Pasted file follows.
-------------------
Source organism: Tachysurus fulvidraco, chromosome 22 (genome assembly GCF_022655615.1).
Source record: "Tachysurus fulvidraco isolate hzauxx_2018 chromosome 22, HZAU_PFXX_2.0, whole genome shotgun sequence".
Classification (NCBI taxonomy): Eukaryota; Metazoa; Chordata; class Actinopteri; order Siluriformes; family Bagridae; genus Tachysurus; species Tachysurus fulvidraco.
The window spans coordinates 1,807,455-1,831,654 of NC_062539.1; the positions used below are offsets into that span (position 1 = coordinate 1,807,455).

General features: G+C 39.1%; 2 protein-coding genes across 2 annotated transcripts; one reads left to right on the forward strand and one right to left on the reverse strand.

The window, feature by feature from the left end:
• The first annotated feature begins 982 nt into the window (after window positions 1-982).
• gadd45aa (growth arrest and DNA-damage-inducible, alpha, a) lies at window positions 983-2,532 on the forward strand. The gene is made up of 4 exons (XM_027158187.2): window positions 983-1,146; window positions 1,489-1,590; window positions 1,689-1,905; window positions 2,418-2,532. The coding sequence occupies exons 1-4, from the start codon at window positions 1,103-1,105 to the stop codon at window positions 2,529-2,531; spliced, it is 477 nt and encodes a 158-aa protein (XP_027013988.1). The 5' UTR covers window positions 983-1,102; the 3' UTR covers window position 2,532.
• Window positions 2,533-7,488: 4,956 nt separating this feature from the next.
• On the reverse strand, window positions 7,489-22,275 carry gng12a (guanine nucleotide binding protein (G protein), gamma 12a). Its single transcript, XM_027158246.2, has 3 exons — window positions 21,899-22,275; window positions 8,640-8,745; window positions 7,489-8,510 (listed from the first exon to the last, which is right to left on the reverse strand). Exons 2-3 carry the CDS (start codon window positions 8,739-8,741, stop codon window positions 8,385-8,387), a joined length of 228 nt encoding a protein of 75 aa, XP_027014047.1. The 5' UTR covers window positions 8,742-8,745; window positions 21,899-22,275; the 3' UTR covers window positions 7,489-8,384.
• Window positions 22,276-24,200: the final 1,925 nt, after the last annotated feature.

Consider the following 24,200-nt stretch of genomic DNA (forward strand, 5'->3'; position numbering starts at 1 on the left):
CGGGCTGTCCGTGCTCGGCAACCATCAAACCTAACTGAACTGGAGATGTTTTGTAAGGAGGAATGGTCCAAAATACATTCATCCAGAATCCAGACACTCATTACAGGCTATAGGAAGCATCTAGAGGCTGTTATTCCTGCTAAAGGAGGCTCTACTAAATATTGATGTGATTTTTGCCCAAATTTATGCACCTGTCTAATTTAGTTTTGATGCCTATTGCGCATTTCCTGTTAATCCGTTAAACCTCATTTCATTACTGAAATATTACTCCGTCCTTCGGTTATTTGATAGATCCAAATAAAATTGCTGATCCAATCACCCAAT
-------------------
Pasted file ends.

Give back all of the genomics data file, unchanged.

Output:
Source organism: Tachysurus fulvidraco, chromosome 22 (genome assembly GCF_022655615.1).
Source record: "Tachysurus fulvidraco isolate hzauxx_2018 chromosome 22, HZAU_PFXX_2.0, whole genome shotgun sequence".
Classification (NCBI taxonomy): Eukaryota; Metazoa; Chordata; class Actinopteri; order Siluriformes; family Bagridae; genus Tachysurus; species Tachysurus fulvidraco.
The window spans coordinates 1,807,455-1,831,654 of NC_062539.1; the positions used below are offsets into that span (position 1 = coordinate 1,807,455).

General features: G+C 39.1%; 2 protein-coding genes across 2 annotated transcripts; one reads left to right on the forward strand and one right to left on the reverse strand.

The window, feature by feature from the left end:
• The first annotated feature begins 982 nt into the window (after window positions 1-982).
• gadd45aa (growth arrest and DNA-damage-inducible, alpha, a) lies at window positions 983-2,532 on the forward strand. The gene is made up of 4 exons (XM_027158187.2): window positions 983-1,146; window positions 1,489-1,590; window positions 1,689-1,905; window positions 2,418-2,532. The coding sequence occupies exons 1-4, from the start codon at window positions 1,103-1,105 to the stop codon at window positions 2,529-2,531; spliced, it is 477 nt and encodes a 158-aa protein (XP_027013988.1). The 5' UTR covers window positions 983-1,102; the 3' UTR covers window position 2,532.
• Window positions 2,533-7,488: 4,956 nt separating this feature from the next.
• On the reverse strand, window positions 7,489-22,275 carry gng12a (guanine nucleotide binding protein (G protein), gamma 12a). Its single transcript, XM_027158246.2, has 3 exons — window positions 21,899-22,275; window positions 8,640-8,745; window positions 7,489-8,510 (listed from the first exon to the last, which is right to left on the reverse strand). Exons 2-3 carry the CDS (start codon window positions 8,739-8,741, stop codon window positions 8,385-8,387), a joined length of 228 nt encoding a protein of 75 aa, XP_027014047.1. The 5' UTR covers window positions 8,742-8,745; window positions 21,899-22,275; the 3' UTR covers window positions 7,489-8,384.
• Window positions 22,276-24,200: the final 1,925 nt, after the last annotated feature.

Consider the following 24,200-nt stretch of genomic DNA (forward strand, 5'->3'; position numbering starts at 1 on the left):
CGGGCTGTCCGTGCTCGGCAACCATCAAACCTAACTGAACTGGAGATGTTTTGTAAGGAGGAATGGTCCAAAATACATTCATCCAGAATCCAGACACTCATTACAGGCTATAGGAAGCATCTAGAGGCTGTTATTCCTGCTAAAGGAGGCTCTACTAAATATTGATGTGATTTTTGCCCAAATTTATGCACCTGTCTAATTTAGTTTTGATGCCTATTGCGCATTTCCTGTTAATCCGTTAAACCTCATTTCATTACTGAAATATTACTCCGTCCTTCGGTTATTTGATAGATCCAAATAAAATTGCTGATCCAATCACCCAAT